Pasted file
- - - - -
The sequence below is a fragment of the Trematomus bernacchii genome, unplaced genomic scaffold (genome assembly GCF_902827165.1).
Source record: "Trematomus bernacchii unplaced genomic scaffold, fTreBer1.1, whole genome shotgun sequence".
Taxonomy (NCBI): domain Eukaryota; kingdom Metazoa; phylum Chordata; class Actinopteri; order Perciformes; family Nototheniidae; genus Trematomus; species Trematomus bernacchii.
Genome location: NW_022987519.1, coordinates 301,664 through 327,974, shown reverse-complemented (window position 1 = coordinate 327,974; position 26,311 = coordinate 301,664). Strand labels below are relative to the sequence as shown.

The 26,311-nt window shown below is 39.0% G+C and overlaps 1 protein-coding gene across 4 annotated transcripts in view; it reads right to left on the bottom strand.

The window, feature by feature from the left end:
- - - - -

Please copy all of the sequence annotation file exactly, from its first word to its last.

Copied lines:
The sequence below is a fragment of the Trematomus bernacchii genome, unplaced genomic scaffold (genome assembly GCF_902827165.1).
Source record: "Trematomus bernacchii unplaced genomic scaffold, fTreBer1.1, whole genome shotgun sequence".
Taxonomy (NCBI): domain Eukaryota; kingdom Metazoa; phylum Chordata; class Actinopteri; order Perciformes; family Nototheniidae; genus Trematomus; species Trematomus bernacchii.
Genome location: NW_022987519.1, coordinates 301,664 through 327,974, shown reverse-complemented (window position 1 = coordinate 327,974; position 26,311 = coordinate 301,664). Strand labels below are relative to the sequence as shown.

The 26,311-nt window shown below is 39.0% G+C and overlaps 1 protein-coding gene across 4 annotated transcripts in view; it reads right to left on the bottom strand.

The window, feature by feature from the left end: